Also, the statistical inference values have been analysed (as p-values or size effect), testing if the hypothesis that the average of students’ and workers’ distributions are the same can be rejected, and it has been confirmed that p-values are smaller than 0.001 in the cases studied. Therefore, it theoretically confirms there is a difference between the average of both distributions (workers and students). Nevertheless, this study is not reporting the p-values obtained, considering the sample is not a random sample, so the “inference becomes tricky or outright impossible” (Hirschauer et al., 2021: 1), and researchers have preferred to maintain the importance of the size of the sample, rather than artificially randomising it.

Regarding comments on the survey, they were analysed under an analysis of content technique that classified and coded them as positive, neutral, or negative (Saldaña, 2015).

5 Results

In this section, data and results are shown. Data have been organised using the Research Questions order.

5.1 RQ 1: Who participated in the experience?

There were two main collectives involved in the initiative, University students and employees. But, even as the initiative was communicated only to the active members of the community, any email account from the upv.es domain was able to ask for codes of the initiative; therefore, former students, members of the alumni association –with an email from the alumni.upv.es domain–, could also participate. So, according to the email domain that requested codes, participation in the initiative among the community members groups was 77.4% students, 18.4% employees, and 4.2% alumni.

Regarding data collected with the survey, 60% of the responders were male and 40% female, and the average age was 29.4 years, with a peak in 22 years and another smaller and flatter peak in 50 years.

Concerning the maximum level of education achieved by the respondents to the survey, we find two big groups, the ones that in the moment of the initiative were studying a bachelor, a master or a PhD (48.19%) and the ones that already had it (41.5%). Moreover, as is shown in Fig. 1, some people with primary or secondary education (10.31%) as their maximum level of education also participated in the initiative:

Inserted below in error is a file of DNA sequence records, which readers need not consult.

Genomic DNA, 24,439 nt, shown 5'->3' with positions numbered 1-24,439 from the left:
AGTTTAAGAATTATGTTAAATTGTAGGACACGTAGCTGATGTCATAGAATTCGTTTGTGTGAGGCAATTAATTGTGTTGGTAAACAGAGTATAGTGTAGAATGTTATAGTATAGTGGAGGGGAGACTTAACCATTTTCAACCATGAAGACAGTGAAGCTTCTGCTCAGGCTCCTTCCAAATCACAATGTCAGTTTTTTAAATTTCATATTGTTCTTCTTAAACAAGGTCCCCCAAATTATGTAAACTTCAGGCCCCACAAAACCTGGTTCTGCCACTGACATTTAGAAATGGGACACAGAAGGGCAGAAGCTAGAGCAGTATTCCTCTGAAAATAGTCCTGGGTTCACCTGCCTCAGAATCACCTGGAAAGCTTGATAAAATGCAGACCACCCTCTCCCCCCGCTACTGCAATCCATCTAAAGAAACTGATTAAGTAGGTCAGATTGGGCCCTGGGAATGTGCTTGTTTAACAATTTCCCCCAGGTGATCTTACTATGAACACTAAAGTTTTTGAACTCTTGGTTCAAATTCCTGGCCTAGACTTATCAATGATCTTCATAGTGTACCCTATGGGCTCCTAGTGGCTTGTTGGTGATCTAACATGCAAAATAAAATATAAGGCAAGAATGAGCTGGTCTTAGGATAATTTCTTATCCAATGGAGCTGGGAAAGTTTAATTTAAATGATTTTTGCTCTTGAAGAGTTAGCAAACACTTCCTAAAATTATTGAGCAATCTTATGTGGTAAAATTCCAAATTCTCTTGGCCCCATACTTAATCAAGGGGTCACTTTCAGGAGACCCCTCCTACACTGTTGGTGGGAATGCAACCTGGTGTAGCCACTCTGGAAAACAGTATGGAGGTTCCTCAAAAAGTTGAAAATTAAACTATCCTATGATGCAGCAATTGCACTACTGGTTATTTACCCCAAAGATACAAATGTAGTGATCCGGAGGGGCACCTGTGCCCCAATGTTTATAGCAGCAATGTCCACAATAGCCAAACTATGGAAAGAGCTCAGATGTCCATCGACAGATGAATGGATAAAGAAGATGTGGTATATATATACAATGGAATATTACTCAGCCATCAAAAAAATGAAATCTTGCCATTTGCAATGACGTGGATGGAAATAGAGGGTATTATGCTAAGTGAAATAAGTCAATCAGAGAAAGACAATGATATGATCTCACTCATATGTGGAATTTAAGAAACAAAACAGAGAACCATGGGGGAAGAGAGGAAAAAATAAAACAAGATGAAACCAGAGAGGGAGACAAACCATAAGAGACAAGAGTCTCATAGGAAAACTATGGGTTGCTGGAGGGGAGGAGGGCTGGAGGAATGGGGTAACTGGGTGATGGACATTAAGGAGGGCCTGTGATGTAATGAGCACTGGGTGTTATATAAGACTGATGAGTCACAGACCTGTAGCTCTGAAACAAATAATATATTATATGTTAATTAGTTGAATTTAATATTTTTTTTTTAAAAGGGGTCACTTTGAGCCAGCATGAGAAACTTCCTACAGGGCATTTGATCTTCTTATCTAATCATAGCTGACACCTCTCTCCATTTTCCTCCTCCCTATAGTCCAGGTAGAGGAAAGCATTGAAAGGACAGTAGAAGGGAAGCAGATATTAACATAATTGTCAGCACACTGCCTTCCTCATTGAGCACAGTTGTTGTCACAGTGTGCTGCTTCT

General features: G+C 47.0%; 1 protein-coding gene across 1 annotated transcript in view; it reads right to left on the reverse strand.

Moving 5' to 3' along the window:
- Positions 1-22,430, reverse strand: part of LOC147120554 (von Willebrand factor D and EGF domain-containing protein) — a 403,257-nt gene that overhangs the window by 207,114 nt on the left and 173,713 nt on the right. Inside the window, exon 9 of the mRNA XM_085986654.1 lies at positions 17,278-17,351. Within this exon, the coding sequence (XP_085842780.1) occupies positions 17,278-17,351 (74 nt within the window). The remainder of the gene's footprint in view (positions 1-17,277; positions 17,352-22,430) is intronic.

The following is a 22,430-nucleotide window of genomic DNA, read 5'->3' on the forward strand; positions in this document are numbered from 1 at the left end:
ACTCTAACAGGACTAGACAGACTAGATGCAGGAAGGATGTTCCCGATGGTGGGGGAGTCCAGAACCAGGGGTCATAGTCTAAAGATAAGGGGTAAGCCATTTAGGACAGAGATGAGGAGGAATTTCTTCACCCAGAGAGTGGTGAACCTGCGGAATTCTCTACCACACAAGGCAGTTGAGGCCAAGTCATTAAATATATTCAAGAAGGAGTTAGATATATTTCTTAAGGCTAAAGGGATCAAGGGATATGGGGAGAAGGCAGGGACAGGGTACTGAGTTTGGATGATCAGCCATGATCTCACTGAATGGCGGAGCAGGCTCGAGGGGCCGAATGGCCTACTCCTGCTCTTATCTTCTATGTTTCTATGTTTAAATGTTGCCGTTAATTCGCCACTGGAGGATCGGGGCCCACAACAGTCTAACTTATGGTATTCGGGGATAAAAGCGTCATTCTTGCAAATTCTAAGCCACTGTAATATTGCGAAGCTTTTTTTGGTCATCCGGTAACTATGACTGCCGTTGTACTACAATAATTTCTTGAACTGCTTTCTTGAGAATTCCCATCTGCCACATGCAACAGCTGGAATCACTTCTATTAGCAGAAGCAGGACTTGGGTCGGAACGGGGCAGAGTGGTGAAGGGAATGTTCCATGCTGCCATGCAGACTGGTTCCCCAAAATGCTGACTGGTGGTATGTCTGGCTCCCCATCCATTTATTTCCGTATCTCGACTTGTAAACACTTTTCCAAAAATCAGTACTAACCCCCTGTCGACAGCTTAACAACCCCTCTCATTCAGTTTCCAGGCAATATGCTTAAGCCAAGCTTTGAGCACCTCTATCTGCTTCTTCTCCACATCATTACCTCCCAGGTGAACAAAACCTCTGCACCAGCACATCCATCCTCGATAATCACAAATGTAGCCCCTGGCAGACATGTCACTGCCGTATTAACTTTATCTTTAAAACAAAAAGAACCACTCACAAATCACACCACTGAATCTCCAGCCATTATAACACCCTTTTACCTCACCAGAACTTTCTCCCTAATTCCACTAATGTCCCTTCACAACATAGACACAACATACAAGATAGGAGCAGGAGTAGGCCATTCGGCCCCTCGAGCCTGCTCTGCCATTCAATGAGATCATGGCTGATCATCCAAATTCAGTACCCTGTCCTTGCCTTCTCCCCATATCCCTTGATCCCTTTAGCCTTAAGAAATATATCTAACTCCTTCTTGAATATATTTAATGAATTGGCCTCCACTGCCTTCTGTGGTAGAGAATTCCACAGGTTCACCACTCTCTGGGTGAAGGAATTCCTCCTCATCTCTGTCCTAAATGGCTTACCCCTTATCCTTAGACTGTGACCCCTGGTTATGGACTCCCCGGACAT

Fig. 1
figure 1

Level of education achieved

Concerning the employment status of participants, the answers in the survey show that 54.3% of participants define themselves as students or interns, 24% as working at UPV, 12.1% as working for other institutions, 8.45% as looking for a job, 1.6% as self-employed, 0.25% as working and studying and 0.07% as housekeeping as seen in Fig. 2.

Fig. 2
figure 2

Employment status

Considering the anonymity of the survey –we do not have access to the respondents’ email–, the analysis of those answers regarding employment status using the level of education answers can give a more global perspective about the profile of respondents. Therefore, since 22.4% of respondents have answered they are working for other institutions, looking for a job, self-employed and/or housekeeping, using data from their level of education, we see that some are studying a bachelor, a master or a PhD, what identifies them as students that are working and studying part-time, and the rest are alumni. Therefore, considering the other answers regarding the employment status, 7.2% of this 22.4% can be considered students and 14.2% alumni. So, 61.75% of the responders were students (54.3 + 7.2 + 0.25), 24% UPV employees and 14.2% alumni.

The answers from these groups will be included in the same group as the working for UPV group when looking for differences between working people and students’ responses, given their working experience.

Most users (87.4%) resided in Comunitat Valenciana (the Spanish region where UPV is located), up to 95.2% including other regions of Spain, and the rest in different countries of Latin America and Europe (Ecuador 1%, Colombia 0.65%, México 0.42%, Germany 0.42%, Denmark 0.3%, UK 0.24%, Perú 0.24% or France 0.18%, for example).

5.2 RQ2: What kind of courses do participants choose and from what institutions?

The answers to the survey include 3,237 ratings of 690 courses from 67 edX member institutions.

The data provided by edX indicates 27% of the codes granted to UPV were used to get certificates from UPV courses. This figure is similar to the 28.7% obtained from the survey data and shown in Figs. 3.

Fig. 3
figure 3

Percentage of courses per institution